SAN FRANCISCO: The black out at Amazon's EC2 (Elastic Cloud Computing) data centre has cast a shadow over cloud computing, which has been hailed as a sturdy, reliable and inexpensive storage and network solution, especially for small and medium enterprises (SMEs) that cannot afford their own large servers.
On the early morning of April 21 (Pacific Day Time), Amazon's EC2 data centre in Virginia crashed, taking down with it several popular websites and small businesses that depend on it. These included favoured social networking destinations like Evite, Quora, Reddit and Foursquare, among others. Now, the question is being asked: if an Amazonian cloud giant can crash so badly, what about the rest? Is cloud computing as reliable as we thought?
"People will now realise that cloud isn't magic like they earlier thought it was," says Lydia Leong, research vice-president and cloud computing expert at technology research and advisory firm Gartner. "They will now realise that cloud is merely about viability and not about continuous availability."
But that's exactly the kind of marketing pitch that sold cloud computing to many small businesses, including the ever-increasing social networking bandwagon. SMEs are now graduating to the next level of cloud computing, using it not just for storage, but also for active computing purposes like communication, sustaining remote workforces and deploying cloud services like remote IT help, cloud operating systems, and so on. The impact of such an outage, therefore, is felt even more.
Online businesses affected by the EC2 outage lost that many hours of ad revenues, business opportunities and drops of the precious trust of many loyal followers, a primary pillar of social networking. The losses are hard to quantify.
"Since Amazon isn't giving a customer list, we can only guess. From what we know, it's probably in millions of dollars," says computer scientist David Alan Grier of the eminent Institute of Electrical and Electronics Engineers ( IEEE) Society and author of When Computers were Human and Too Soon to Tell: Essays for the End of the Computer Revolution. "The biggest problem, though, could be the loss of confidence in cloud computing. We still don't know why the Virginia data centre failed."
The EC2 holds incredibly valuable data of Amazon's cloud client companies. And yet, Amazon's Virginia centre is, according to sources, remarkably open and vulnerable, located in an ordinary industrial building near Dulles Airport.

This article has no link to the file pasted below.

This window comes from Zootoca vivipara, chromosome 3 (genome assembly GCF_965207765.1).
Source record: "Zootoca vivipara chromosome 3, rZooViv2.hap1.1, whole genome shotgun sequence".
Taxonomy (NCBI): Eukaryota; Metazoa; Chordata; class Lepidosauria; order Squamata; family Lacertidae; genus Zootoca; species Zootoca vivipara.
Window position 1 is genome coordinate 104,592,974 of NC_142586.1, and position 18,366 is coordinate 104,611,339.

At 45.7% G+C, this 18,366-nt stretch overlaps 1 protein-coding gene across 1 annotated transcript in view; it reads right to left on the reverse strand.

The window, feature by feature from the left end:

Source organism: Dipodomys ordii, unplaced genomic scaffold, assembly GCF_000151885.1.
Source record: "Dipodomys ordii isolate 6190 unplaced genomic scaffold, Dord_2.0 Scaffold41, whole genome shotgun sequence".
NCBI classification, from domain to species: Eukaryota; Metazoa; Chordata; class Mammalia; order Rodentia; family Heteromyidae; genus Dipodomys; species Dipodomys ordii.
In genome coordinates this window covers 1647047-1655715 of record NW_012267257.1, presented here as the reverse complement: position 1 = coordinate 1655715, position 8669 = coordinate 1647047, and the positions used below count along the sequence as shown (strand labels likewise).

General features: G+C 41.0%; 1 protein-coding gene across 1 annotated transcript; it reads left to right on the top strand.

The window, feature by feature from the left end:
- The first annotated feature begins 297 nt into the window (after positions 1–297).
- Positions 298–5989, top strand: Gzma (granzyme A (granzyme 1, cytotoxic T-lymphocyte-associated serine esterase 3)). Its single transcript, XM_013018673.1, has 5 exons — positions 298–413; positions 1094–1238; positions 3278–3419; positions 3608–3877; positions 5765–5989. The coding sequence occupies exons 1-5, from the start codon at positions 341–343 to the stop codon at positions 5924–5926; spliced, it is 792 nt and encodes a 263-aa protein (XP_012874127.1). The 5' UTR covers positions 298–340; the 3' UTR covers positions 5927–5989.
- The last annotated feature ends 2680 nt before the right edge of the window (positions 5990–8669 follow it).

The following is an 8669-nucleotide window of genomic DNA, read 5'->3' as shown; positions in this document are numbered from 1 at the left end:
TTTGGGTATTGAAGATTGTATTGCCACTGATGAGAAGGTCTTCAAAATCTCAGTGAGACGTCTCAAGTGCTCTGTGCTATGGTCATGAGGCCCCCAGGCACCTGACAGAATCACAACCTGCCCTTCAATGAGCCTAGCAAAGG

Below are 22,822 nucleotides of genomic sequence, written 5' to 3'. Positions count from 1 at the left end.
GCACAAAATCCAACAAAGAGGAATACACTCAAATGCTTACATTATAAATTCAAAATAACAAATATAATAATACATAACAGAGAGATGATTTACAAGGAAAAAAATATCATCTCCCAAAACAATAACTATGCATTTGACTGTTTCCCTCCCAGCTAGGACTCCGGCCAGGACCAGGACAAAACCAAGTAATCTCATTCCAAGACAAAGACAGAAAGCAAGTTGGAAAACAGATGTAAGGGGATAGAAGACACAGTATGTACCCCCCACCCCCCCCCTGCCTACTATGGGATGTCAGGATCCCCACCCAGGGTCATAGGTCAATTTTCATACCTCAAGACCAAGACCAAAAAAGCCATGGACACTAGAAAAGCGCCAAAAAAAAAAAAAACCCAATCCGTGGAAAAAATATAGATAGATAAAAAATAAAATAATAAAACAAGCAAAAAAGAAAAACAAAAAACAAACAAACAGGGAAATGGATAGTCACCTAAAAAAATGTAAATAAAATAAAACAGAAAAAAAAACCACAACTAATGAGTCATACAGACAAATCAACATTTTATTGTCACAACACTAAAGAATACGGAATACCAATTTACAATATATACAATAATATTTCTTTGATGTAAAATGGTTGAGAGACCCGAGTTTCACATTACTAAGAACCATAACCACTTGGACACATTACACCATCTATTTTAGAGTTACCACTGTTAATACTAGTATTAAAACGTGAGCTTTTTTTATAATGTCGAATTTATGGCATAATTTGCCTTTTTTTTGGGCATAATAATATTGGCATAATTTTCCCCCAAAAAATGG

Although Amazon will probably recover quickly, the event has damaged its credibility. Time will tell how badly. "If Amazon can explain the problem and make a good case for why the damage may not be big, then it will be fine," says Grier. "If not, the work will go elsewhere. Amazon may be a big player, but there are other big players waiting to step into the game." These include the likes of Google, IBM, Cisco, RedHat and Microsoft (whose cloud ads are all over Silicon Valley), to name a few.
"Amazon's cloud competitors are likely to use this outage as a marketing tool. But it could have happened to anybody," says an ex-HP cloud veteran who currently works at one of Silicon Valley's most promising cloud start-ups, which recently got acquired.
There's an important lesson to be learnt for cloud users from this incident: diversification. "As a business, it makes sense to not depend on a single cloud provider or a single data centre alone," says the cloud veteran. "You would not put all your eggs in one basket, would you?" His company's major product launch almost got jeopardised due to the EC2 outage, but didn't suffer heavily because it is distributed over several cloud providers and data centres.
For the same reason, two start-ups of Nicolai Wadstrom, the serial entrepreneur and investor, didn't crash either. His social Internet start-up Urban Metrics as well as an Internet programmers' community deploy Amazon's EC2, but also their own dedicated servers. "After this crash, we will think more about redundancy," says Wadstrom. "That involves spreading servers on multiple availability zones and perhaps on different providers."
The message for cloud computing users, thus, could not have been clearer. They need to consider their own servers for certain operations and use multiple cloud providers and be able to seamlessly move between them. In true Silicon Valley style, this new need will probably give birth to another crop of start-ups. ( Witsbits, one of Wadstrom's new start-ups, already offers a technology to facilitate this seamless integration.)
The cloud veteran says the whole premise of cloud computing is throw-away cheap computing, storage and network resources. You just need to know how to use it," he says. "Most small businesses do not know how to build clustered or distributed solutions. So, in a way, Amazon can, and ought to, beef up its solutions so that the user is less affected by such an outage."